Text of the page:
'To Hanover' gaming counter
- Published: Oct 15, 2011, 8 PM
I have an English gold coin with two dates on it — the front side dates 1862, and the back, 1837. What can you tell me about it?
Mineral Wells, W.Va.
To know with certainty, Mr. McClelland would need to have the piece examined by an exonumia expert; however, the piece in question appears likely, solely judging by the images, to be a 19th century British gaming counter or token, often called a “Hanover Jack” or “Cumberland Jack.”
If indeed authentic, this gaming counter isn’t composed of gold, but more likely of brass or copper. As well, it is a privately produced item, therefore not technically qualifying as a “coin” as is usually struck by a governing authority to be accepted as legal tender.
The obverse side of the token, dated 1862, portrays Queen Victoria and the legend victoria queen of great brit. The reverse shows a man on horseback, a three-headed dragon, the date 1837 and the legend to hanover.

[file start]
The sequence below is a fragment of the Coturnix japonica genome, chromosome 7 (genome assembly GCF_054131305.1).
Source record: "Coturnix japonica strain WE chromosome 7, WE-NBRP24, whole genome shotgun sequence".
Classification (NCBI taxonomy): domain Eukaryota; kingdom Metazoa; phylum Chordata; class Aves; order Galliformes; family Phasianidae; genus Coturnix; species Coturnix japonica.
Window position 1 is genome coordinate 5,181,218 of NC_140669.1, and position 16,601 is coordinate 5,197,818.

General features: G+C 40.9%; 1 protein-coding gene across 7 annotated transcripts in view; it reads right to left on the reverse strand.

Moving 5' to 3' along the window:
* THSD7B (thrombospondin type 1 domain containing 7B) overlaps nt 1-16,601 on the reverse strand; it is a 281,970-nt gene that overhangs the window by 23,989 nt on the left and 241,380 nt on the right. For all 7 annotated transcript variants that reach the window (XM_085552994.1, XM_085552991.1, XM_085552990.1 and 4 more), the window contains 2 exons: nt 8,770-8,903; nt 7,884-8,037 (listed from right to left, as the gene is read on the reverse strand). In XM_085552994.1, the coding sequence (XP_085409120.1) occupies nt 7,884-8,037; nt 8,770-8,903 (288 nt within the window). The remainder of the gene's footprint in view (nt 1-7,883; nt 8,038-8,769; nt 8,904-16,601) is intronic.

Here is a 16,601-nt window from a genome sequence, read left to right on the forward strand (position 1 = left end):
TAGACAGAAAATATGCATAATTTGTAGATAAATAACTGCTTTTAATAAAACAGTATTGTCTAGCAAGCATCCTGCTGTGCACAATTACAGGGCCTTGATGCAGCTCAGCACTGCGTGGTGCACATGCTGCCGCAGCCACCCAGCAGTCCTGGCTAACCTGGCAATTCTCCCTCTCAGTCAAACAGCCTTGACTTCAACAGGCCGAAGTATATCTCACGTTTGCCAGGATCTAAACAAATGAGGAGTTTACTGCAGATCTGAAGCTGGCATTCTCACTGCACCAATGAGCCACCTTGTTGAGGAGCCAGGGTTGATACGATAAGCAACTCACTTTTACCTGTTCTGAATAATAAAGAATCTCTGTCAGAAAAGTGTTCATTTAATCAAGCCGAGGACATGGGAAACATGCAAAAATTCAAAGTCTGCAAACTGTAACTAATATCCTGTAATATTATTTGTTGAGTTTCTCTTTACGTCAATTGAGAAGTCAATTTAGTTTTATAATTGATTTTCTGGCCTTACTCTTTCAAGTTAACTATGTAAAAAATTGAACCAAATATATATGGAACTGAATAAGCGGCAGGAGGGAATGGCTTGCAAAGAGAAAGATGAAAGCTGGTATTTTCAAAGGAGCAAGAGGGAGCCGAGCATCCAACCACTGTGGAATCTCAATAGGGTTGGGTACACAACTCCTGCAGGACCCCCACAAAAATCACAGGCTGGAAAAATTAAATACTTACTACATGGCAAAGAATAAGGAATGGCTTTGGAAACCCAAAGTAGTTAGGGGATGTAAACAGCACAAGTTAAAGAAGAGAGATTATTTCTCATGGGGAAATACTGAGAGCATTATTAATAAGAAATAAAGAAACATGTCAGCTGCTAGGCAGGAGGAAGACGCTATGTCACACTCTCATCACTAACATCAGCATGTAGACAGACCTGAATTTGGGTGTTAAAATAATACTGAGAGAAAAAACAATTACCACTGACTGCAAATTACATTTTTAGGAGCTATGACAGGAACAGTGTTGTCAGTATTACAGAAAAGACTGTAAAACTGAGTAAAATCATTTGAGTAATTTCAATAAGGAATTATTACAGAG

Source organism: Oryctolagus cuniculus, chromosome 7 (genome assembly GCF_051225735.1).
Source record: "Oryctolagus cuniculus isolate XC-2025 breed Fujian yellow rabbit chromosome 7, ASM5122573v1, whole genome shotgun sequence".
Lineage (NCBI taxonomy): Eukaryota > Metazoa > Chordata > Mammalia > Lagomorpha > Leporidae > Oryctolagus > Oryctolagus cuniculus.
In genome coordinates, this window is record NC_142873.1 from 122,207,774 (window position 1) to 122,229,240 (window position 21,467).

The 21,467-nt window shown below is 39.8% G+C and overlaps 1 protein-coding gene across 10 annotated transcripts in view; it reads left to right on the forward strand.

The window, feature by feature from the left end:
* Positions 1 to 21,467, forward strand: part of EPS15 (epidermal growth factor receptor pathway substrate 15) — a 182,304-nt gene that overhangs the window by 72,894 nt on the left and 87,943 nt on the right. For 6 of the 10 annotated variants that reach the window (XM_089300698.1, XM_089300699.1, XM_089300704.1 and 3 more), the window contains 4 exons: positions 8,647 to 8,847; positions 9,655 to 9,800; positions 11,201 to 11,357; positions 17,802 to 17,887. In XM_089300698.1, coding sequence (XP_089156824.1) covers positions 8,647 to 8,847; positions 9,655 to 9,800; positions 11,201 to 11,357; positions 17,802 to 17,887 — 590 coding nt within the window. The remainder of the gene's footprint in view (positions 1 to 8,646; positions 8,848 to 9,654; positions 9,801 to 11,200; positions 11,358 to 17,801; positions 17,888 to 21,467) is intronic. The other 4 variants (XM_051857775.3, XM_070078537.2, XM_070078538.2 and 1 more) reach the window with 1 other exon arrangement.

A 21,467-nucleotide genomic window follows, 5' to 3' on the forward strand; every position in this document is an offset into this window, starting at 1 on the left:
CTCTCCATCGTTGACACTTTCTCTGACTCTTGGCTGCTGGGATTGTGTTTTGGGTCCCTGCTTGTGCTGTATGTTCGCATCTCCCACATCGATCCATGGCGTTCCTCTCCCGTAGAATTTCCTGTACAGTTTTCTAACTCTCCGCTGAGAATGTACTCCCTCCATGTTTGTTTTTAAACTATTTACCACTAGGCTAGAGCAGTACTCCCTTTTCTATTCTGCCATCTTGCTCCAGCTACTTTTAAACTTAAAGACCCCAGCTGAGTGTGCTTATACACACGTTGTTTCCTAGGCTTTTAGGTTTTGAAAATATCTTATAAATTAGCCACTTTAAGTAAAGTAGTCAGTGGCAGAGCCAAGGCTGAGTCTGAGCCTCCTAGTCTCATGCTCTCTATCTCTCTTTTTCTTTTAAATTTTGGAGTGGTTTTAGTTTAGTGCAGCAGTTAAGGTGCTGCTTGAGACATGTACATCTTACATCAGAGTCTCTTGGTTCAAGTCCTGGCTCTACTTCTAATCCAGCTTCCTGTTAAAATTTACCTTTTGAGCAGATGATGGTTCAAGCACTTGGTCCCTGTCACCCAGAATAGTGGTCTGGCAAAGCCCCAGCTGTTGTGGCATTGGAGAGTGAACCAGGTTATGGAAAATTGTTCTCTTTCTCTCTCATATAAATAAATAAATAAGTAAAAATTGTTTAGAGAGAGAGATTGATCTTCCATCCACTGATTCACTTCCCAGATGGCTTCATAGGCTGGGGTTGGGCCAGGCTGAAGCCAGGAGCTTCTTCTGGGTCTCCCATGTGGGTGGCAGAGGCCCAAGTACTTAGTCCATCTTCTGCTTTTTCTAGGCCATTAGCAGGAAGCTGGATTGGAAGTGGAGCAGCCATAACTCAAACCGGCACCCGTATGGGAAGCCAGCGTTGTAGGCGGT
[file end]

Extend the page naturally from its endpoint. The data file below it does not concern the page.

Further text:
This piece, and others like it, has an interesting history as explained in an article written by Frank G. Holstine for the February 1968 TAMS Journal (Vol. 8, No. 1), the official publication of the Token and Medal Society.
Holstine writes: “The Kings of England, starting with George I, were also Duke or King of Hanover and Elector in the Holy Roman Empire. When Victoria became Queen in 1837, the German law did not permit a woman on the throne of Hanover. Her uncle, Ernest Augustus, Duke of Cumberland and fifth son of George III, became King of Hanover. This is known as Salic Law.
“The To Hanover Tokens are said to represent the Duke of Cumberland departing from England on horseback, riding over a one, two or three headed dragon. The inscription ‘To Hanover’ appears above and the coronation date, 1837, often appears in exergue. However, other dates do appear in exergue.”
Holstine writes that the tokens were “... hoarded by people of moderate means in the hope that they would become valuable in the future. Nobility collected rare regal coins while the poor people were able to collect only the tokens sold by the street-sellers at a cost of a penny for four.”
Based upon the illustrations and descriptions provided by Holstine’s article, McClelland’s piece (if authentic) looks similar to the example listed as an “E-3” — with the obverse described as “Straight nose; legend broken; large date, 1 in date nearly touches truncation; 1862.” The reverse is described as having a “Long blunt scabbard; sword tip even with top of crown; medium date centered; 1837.”
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